Memories of Momma - Part 5

Photos of my mother, Donna Nobles.

I want to tell you about the time my mom went batshit crazy.

She was never physically violent with me, but one day after school on a trash day, she lunged at me as soon as I'd turned the corner into the living room. She threw me onto the couch like a rag doll, got both hands choked around my neck and shook me with the ferocity of an an attack dog. My stepdad, Bill, who was usually the aggressive one, had to get her by the leash and pull her off.

Well, this wasn't that time. No, that was another thing. Besides, I had it coming. It was like she said (somewhere in between the curse words and behind all that rabbid spittle on my face) - it really SHOULD be simple to remember that trash went out on Mondays and Thursdays. That week, I'd missed them both. I think she was just going for a bit of dramatic effect anyway. It was effective, I'll give her that.

It was also not the time she bought me a quartz crystal so that I could amplify the energy from my seven chakra centers. Or twelve. Or whatever. Quartz has the unique ability to absorb negative karma, did you know that? Yes, and evidently, all that bad juju builds up over time, but you can cleanse it if you hold the crystal under running tap water for five minutes. You have to hold it there with a specific hand though - left or right; I don't remember which.

No, it wasn't that either. That was just a little weird and Momma was always a little weird. A little weird is good, I think, because it keeps things interesting. She was always interesting, to say the least.

Mom lunged at me again after some other school day, but this time she grabbed me by the shoulders instead of the neck.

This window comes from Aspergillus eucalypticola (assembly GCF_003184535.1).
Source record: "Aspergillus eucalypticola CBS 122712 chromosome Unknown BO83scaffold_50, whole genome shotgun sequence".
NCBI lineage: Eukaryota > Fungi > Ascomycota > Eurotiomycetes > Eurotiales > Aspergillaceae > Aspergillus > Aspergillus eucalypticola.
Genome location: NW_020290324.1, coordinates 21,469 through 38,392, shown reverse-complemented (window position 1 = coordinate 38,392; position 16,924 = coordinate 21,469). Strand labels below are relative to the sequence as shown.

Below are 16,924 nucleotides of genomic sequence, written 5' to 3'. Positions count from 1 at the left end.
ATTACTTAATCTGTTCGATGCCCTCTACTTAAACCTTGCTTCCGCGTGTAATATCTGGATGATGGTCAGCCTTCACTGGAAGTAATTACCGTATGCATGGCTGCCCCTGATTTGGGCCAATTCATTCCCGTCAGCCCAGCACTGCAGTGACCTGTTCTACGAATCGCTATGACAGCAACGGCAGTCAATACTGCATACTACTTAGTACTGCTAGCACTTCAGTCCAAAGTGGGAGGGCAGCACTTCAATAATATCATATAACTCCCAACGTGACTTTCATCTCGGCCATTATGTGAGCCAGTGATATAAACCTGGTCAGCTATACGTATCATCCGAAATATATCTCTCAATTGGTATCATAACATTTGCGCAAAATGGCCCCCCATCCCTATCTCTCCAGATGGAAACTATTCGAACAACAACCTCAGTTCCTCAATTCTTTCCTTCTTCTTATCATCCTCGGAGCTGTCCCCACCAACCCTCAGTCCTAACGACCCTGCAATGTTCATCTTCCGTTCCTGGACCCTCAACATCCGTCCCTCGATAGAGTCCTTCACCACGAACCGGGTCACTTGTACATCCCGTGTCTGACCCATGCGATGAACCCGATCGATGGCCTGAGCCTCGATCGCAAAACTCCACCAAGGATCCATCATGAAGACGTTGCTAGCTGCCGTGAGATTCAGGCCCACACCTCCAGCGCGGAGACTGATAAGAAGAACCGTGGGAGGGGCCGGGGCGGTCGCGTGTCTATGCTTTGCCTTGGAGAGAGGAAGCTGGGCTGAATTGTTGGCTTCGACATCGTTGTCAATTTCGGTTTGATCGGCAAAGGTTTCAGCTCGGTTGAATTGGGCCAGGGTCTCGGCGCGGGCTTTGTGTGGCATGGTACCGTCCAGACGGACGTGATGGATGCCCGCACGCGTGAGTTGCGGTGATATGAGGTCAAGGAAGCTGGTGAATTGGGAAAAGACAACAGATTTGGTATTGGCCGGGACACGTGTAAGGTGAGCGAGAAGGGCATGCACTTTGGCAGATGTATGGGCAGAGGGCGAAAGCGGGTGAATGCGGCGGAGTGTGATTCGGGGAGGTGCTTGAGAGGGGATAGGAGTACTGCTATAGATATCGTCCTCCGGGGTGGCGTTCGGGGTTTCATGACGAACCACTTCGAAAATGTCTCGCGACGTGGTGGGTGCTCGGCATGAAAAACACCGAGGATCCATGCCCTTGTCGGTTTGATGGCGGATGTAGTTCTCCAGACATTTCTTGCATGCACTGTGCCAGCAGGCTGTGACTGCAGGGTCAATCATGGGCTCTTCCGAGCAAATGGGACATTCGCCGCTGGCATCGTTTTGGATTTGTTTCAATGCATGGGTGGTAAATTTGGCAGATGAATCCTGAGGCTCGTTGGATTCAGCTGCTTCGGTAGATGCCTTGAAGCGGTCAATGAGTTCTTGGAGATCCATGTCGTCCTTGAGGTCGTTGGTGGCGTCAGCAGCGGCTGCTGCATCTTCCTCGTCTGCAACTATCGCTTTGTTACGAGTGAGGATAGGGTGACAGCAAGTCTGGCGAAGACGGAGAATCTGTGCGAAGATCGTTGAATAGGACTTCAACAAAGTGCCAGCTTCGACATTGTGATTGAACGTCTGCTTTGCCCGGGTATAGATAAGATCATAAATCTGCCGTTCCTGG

"I want you to try this herbal tea I made," she said, with unusual enthusiasm. She took my hand and led me to the kitchen. I tossed my textbook from Science class on the table along the way.

I watched curiously as she picked up a spoon and stirred greenish water in a sauce pan on the stove.

"It has special healing powers," she said. "I made it with medicinal plants and exotic herbs from the garden."

The air was filled with the smell of East Indian incense that she'd been burning, so I leaned over to get a good whiff of the tea.

"Mmmmmm," I said, "That smells... good."

It smelled like grass, actually. In fact, I thought the little green blades floating in the water looked quite like lawn grass.

She scooped up a spoonfull and gave me a sip. Yep. Lawn grass it was. Just lawn grass and water.

"That IS good,” I lied. ”Very... interesting."

Interesting, especially because we didn't have a garden, much less any herbs or medicinal plants. We did have a dog that lived in the backyard though and, of course, he did his business there.

When my sister, Dawn, got home, Momma put her through the taste test, which I delightfully assisted. Only, I gave Dawn a nice big cupful of the stuff.

"What is that?" she said, "Is that grass?"

"No, just taste it," I said. "It's really good."

Of course, the evil brother in me just wanted to see the expression on her face when she got a throat-full of lawn grass and collie piss. But also, I needed Dawn to confirm what I'd been thinking: Momma was acting a little more than a little weird. This was beyond the usual new age metaphysical business. The way Momma looked, the way she acted, the way she spoke all giddy like a child... something was off. Her chakras were misaligned or whatever.

The way Dawn looked at me, I could see that she concurred.